January 12, 2016

I moved. Moved to a new home, a home without so many memories attached to it, without all the good and the bad, the best and the worse, a clean slate, a fresh start and all those clichés. I wanted to write this on my last night at the apartment as I took down the biggest and most unavoidable physical evidence of memory – the tree with photographs on the wall – but the earthquake startled me too much and I lost my train of thought.

I always had unacceptably high expectations towards that apartment. First of all because it wasn’t supposed to be just my apartment, but a welcoming environment to build a new life, a life we started drafting back home in Brazil, a life filled with dreams and plans, fun and enjoyable times. I won’t go again through what happened because there are already plenty of posts on the subject. When May moved out, there were still plenty of traces and evidence of “Tito and May”, some of it I was aware of, some of it was too ingrained in me to the point I only realized its importance and meaning when facing the unavoidable need to either tear it down, break it apart or pack it into a carboard box.

I get attached to things. Inanimate things that are not really valuable in terms of price but filled with important moments. I usually have them near me, in a notebook or a box. They allow me to recreate and relive these special times. It’s like an unwritten journal made of bits and pieces. A movie stub, a time stamped bus ticket, a post-it note, drawings and scribbles. Almost all of them are made of paper and among these, most have some sort of time record – day, hour, month – which are useful when combining some (or many) together in a string of events and recollecting the gaps between the tracks. I also get attached to plants since I feel they’re the closest things to pets I’ve had in the past years. It’s my duty to not let them die. If I don’t care about them, who will? I like to feel responsible for their well-being. Sometimes I fail and they die, sometimes I’m able to bring them back. I feel genuinely sad when one of my plants die, even when that is natural (like basil).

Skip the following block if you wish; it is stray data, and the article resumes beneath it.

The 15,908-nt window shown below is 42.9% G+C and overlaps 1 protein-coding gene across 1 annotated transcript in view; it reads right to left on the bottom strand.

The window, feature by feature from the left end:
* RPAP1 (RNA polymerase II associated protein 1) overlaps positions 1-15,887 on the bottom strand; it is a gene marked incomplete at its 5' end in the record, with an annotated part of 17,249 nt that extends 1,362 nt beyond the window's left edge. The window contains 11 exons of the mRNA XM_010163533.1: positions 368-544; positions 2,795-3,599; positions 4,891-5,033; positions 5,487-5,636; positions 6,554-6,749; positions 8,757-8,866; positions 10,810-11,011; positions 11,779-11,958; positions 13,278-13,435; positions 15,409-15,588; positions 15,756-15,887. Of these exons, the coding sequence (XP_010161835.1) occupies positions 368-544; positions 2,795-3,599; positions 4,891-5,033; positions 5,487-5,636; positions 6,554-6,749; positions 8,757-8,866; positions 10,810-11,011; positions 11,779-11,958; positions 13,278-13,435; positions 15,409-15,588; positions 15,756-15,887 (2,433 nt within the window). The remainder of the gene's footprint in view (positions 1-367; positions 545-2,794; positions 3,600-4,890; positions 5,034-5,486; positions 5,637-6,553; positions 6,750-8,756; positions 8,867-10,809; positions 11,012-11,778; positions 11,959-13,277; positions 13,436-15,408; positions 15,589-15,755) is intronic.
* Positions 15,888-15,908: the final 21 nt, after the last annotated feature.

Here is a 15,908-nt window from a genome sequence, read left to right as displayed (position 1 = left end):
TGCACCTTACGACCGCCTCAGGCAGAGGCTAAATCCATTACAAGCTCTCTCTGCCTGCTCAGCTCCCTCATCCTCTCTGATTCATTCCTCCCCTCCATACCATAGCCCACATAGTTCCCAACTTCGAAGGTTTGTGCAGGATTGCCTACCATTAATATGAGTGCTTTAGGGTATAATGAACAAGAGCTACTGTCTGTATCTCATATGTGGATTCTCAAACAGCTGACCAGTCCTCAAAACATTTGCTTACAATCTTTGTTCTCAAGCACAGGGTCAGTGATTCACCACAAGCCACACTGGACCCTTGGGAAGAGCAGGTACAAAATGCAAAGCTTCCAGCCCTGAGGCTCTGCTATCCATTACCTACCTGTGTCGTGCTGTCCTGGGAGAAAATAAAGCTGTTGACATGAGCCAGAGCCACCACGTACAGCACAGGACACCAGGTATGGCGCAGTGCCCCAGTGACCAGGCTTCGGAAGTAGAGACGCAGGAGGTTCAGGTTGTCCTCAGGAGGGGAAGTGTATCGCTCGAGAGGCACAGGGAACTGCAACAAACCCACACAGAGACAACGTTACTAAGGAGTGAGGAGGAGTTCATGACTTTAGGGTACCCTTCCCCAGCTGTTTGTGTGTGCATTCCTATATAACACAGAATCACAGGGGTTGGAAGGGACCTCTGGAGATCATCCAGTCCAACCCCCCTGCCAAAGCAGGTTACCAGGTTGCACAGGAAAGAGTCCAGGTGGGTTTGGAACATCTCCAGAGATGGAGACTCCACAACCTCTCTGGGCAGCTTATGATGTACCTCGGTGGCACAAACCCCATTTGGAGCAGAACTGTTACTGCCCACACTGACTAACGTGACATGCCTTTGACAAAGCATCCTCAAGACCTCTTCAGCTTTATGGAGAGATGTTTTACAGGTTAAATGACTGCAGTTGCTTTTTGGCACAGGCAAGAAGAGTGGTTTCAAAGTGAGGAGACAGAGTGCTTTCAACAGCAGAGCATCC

There was that tree on the wall. Both a plant and a time-stamped record. I had already taken down the photos a few weeks back, but the tree remained. I didn’t want to kill it, I didn’t think it was my right to kill it, but still, it was my last night there and it had to be taken down, with nobody else to do it. For most of my time living in that apartment I wanted to make something with that tree. An animation of some sort, I don’t know. I never got around to do it. Taking it from the wall was my closest chance of doing so, and that’s how I did. Slowly, revisiting each fruit that no longer hanged from the branches. Taking off each leaf at a time, handling each bird with care, leaving the main branches and trunk for last. Then, branches, as if the tree was growing, but in reverse, until there was only the roots and the base of the trunk, with a tiny leaf on top.

This was my way of not killing all the good we had together, but starting a new stage of our lives. Different from what it was, but that still requires caring and watering. I think this will be the last post on this subject. It was supposed to be before New Year, but since it’s on my New Year streak, it counts as 2015.